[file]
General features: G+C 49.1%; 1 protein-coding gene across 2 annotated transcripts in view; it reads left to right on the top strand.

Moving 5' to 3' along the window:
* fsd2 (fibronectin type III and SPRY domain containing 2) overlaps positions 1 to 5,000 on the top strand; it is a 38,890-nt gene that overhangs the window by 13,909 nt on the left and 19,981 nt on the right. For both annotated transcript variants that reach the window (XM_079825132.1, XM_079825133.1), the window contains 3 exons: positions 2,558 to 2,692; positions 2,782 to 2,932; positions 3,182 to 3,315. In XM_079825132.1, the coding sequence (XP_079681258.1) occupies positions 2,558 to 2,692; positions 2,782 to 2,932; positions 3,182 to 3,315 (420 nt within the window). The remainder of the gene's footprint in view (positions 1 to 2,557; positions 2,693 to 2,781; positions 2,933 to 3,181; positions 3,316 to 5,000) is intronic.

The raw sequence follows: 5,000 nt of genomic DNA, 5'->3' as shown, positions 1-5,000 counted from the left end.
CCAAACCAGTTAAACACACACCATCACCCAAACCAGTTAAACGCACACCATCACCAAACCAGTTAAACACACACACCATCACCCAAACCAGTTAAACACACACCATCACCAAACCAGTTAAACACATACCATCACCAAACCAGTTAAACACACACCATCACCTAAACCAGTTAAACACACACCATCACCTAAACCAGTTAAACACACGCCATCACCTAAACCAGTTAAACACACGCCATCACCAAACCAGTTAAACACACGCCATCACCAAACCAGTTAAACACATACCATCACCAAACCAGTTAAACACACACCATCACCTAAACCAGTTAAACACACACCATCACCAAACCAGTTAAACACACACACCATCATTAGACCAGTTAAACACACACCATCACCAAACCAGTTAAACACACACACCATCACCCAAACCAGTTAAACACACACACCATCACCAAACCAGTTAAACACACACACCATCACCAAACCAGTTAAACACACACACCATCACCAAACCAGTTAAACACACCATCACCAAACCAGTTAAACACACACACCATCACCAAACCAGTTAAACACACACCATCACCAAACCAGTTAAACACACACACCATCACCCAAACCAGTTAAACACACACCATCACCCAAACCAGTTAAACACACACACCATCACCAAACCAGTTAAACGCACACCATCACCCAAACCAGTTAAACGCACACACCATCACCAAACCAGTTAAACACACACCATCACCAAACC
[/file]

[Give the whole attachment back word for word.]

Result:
General features: G+C 49.1%; 1 protein-coding gene across 2 annotated transcripts in view; it reads left to right on the top strand.

Moving 5' to 3' along the window:
* fsd2 (fibronectin type III and SPRY domain containing 2) overlaps positions 1 to 5,000 on the top strand; it is a 38,890-nt gene that overhangs the window by 13,909 nt on the left and 19,981 nt on the right. For both annotated transcript variants that reach the window (XM_079825132.1, XM_079825133.1), the window contains 3 exons: positions 2,558 to 2,692; positions 2,782 to 2,932; positions 3,182 to 3,315. In XM_079825132.1, the coding sequence (XP_079681258.1) occupies positions 2,558 to 2,692; positions 2,782 to 2,932; positions 3,182 to 3,315 (420 nt within the window). The remainder of the gene's footprint in view (positions 1 to 2,557; positions 2,693 to 2,781; positions 2,933 to 3,181; positions 3,316 to 5,000) is intronic.

The raw sequence follows: 5,000 nt of genomic DNA, 5'->3' as shown, positions 1-5,000 counted from the left end.
CCAAACCAGTTAAACACACACCATCACCCAAACCAGTTAAACGCACACCATCACCAAACCAGTTAAACACACACACCATCACCCAAACCAGTTAAACACACACCATCACCAAACCAGTTAAACACATACCATCACCAAACCAGTTAAACACACACCATCACCTAAACCAGTTAAACACACACCATCACCTAAACCAGTTAAACACACGCCATCACCTAAACCAGTTAAACACACGCCATCACCAAACCAGTTAAACACACGCCATCACCAAACCAGTTAAACACATACCATCACCAAACCAGTTAAACACACACCATCACCTAAACCAGTTAAACACACACCATCACCAAACCAGTTAAACACACACACCATCATTAGACCAGTTAAACACACACCATCACCAAACCAGTTAAACACACACACCATCACCCAAACCAGTTAAACACACACACCATCACCAAACCAGTTAAACACACACACCATCACCAAACCAGTTAAACACACACACCATCACCAAACCAGTTAAACACACCATCACCAAACCAGTTAAACACACACACCATCACCAAACCAGTTAAACACACACCATCACCAAACCAGTTAAACACACACACCATCACCCAAACCAGTTAAACACACACCATCACCCAAACCAGTTAAACACACACACCATCACCAAACCAGTTAAACGCACACCATCACCCAAACCAGTTAAACGCACACACCATCACCAAACCAGTTAAACACACACCATCACCAAACC